Staying silent in the morning, how hard could that be? As it turns out, it was much more difficult than I had thought.
Yet, even though it was challenging at first, practicing morning silence grew easy and effortless.
Morning silence turned out to be one of the most revealing and beneficial experiences during my month at Blue Osa yoga teacher training.
If you had told me a month ago that shutting down my phone, my computer, and closing my mouth in the mornings would change my life, I would have told you that you were crazy. But I couldn’t have been more wrong.
From the time I woke up, until 7:30 a.m., a profound silence permeated the Blue Osa property. The only sounds I heard were the sounds of natures speaking to me.
The occasional screeches from a scarlet macaw.
The excited bark from one of the dogs.
The birds were singing their morning songs.
The waves were rolling onto the sandy shores of the beach.
As we all practiced morning silence, I was able to hear. And I mean to listen and understand everything.
The Most Difficult Part Of Silence
For me, the most difficult part of staying silent wasn’t the “not talking” part. It was resisting the temptation to get online. This meant no chatting on Facebook or checking CNN updates. It also meant no looking at the most recent Instagram photo feed. At first, I panicked a little. No Internet? How was I going to survive?
Back home, I considered the morning to be a time to be “productive.” I could use those first couple hours of each day to “get things done” and “catch up on my correspondence” before arriving at work.
These mornings were frantic and stressful, yes, but that’s how mornings are, right?
Each morning I would be jolted from my sleep by a loud and buzzing alarm. I would smash my hand on the snooze a few times and flop to the floor.
As I chugged my first cup of coffee, I would text and listen to the news.
Next, I would check in with emails, Facebook, Twitter, and Pinterest as I simultaneously chewed hurried mouthfuls of my morning meal.
In the car on the way to work, commercials on the radio competed for my attention. I would juggle many phone conversations while navigating the chaotic daily commute. By the time I arrived at work, I felt scattered, tense, and annoyed.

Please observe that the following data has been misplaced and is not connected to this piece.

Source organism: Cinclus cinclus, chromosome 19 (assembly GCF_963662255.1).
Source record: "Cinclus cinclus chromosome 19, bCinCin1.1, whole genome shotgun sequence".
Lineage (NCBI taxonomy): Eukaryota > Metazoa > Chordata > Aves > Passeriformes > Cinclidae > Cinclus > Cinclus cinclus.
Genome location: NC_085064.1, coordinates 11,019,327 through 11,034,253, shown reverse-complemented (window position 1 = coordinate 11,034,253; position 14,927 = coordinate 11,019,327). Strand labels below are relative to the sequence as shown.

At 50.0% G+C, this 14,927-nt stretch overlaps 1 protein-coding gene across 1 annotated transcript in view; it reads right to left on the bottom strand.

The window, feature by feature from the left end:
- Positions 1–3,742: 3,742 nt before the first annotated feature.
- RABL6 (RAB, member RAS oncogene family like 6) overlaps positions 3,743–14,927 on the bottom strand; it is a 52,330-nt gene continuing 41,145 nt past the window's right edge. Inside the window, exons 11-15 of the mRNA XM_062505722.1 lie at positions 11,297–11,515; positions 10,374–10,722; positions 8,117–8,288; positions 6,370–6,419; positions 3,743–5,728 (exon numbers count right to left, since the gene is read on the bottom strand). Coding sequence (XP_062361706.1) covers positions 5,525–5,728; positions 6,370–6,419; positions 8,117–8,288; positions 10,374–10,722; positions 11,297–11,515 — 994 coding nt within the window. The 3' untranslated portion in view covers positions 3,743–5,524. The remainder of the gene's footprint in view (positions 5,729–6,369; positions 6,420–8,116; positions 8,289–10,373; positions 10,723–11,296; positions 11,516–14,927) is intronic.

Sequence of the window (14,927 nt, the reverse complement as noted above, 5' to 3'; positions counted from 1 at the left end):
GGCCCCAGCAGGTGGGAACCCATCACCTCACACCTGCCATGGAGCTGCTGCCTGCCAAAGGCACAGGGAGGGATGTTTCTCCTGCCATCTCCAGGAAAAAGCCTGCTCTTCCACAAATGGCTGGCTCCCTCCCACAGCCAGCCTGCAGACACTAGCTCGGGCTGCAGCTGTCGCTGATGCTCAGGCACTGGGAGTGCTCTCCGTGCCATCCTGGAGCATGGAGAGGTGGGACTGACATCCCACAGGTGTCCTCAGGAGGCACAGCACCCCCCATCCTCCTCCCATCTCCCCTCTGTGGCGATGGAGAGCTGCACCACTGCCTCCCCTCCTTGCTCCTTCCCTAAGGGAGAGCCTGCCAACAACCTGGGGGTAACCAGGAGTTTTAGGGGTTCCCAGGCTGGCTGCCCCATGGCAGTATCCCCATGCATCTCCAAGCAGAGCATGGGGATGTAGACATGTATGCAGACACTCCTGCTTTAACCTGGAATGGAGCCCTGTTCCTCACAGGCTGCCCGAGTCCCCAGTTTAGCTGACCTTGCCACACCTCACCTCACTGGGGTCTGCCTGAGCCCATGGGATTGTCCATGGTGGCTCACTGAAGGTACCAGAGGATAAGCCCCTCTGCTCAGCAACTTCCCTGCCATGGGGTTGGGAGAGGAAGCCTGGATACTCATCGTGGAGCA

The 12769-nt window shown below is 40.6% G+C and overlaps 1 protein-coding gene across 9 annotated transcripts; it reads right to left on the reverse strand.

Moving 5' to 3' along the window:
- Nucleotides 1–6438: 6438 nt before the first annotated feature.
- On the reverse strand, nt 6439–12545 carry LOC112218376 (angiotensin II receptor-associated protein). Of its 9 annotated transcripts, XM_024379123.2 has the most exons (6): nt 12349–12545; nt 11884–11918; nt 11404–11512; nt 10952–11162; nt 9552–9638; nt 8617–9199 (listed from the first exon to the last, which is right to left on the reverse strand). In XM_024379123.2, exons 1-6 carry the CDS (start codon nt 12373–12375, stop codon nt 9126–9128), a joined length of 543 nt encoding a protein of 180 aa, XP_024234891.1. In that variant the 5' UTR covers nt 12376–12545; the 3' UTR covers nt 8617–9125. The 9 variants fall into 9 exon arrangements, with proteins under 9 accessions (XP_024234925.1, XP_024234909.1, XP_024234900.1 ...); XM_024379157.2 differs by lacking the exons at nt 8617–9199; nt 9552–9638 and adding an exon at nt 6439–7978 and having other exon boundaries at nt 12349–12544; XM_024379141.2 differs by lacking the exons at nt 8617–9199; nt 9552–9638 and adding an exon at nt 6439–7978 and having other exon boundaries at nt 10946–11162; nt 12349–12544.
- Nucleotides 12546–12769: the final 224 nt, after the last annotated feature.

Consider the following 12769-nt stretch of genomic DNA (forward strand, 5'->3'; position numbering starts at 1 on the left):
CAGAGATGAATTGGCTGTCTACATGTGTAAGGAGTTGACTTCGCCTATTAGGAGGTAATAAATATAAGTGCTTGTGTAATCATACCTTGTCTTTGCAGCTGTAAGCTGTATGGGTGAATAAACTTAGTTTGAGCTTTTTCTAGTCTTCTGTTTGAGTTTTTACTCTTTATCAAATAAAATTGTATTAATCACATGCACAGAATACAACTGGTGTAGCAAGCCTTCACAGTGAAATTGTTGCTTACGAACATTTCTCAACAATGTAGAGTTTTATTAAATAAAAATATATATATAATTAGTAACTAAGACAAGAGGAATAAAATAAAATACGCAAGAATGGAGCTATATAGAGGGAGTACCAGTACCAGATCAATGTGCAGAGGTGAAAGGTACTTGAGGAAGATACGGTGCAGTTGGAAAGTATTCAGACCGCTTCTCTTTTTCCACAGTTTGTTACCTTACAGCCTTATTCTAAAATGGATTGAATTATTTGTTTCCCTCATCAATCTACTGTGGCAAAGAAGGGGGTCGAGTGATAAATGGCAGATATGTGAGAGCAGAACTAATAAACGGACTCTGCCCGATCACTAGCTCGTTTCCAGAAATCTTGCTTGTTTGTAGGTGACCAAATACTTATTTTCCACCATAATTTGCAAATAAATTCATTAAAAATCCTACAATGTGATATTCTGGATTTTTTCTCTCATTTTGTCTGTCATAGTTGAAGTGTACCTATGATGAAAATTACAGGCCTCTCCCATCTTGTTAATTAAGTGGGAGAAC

The First Week
The first week at Blue Osa, I struggled with my strong desire to know what I was missing online.
I craved my usual check-ins with family and friends. I ached to follow my favorite social media celebrities and longed to surf the web for fun articles to read.
I felt like a child who had gotten her favorite toy taken away. Was I being punished? The entire experience verged on torture. What else was I supposed to do each morning if I wasn’t on the Internet?
After a few days of immersing myself in morning silence, my cravings to tune into technology started to subside. I sank into a silent serenity and actually looked forward to the stillness of each morning. I found that I became more observant.
My coffee tasted better, and I ended up needing less of it to feel “alert.”
The flavors of my breakfast seemed bolder, sweeter, and juicier; I ate slower and enjoyed my meals more.
Journaling became more natural because there was an abundance of extra time. During the mornings, I had time to write down my thoughts, organize my mind, and set an intention for my day.
I began feeling more grateful for the things in my life. I noticed that I was more conscious of what I would say throughout the remainder of my day.
Overall, by starting my day with silence, I discovered that the quality of peacefulness followed me throughout the rest of my day.
The Silence Taught Me How to Go Inward
Taking time every day to be silent created space for me to reflect. I noticed how addicted I had become to my mindless morning chit-chat and electronic habits.
I had become “that” person who had grown an umbilical cord that linked my very survival to the World Wide Web.
I realized, with horror, that the modern world of technology had infiltrated my life. So much so that I didn’t even notice how much distress it was inflicting upon my life.
Morning silence helped me recognize how my regular routine in the states had been sending me off to work feeling depleted and anxious.
What I realized, during my time at Blue Osa during yoga teacher training, was that I was in control of the chaos. I could stop the virtual vortex by merely switching off the screen on my phone or computer, closing my mouth, and sitting each morning silently.
My experience at Blue Osa invited me to be mindful and to create a sacred start to each day.
Mornings are an opportunity to sit quietly. Because of the time I have, I set an intention for the day, journal, meditate, or do yoga.
At other times, I can fully enjoy a cup of coffee or breakfast without trying to “multi-task.”
Morning silence showed me that I would have the rest of the day to communicate with the outside world. However, the way I chose to start my morning would set the tone for the rest of the day.
With the choice being chaos or stillness, I elect to choose stillness now, through practicing morning silence.
About the author
Lara was a volunteer at Blue Osa working in the gardens. She is originally from Minnesota and spent the last three years in Colorado. In 2013 she decided to spend a year abroad focusing on travel, yoga & gardening.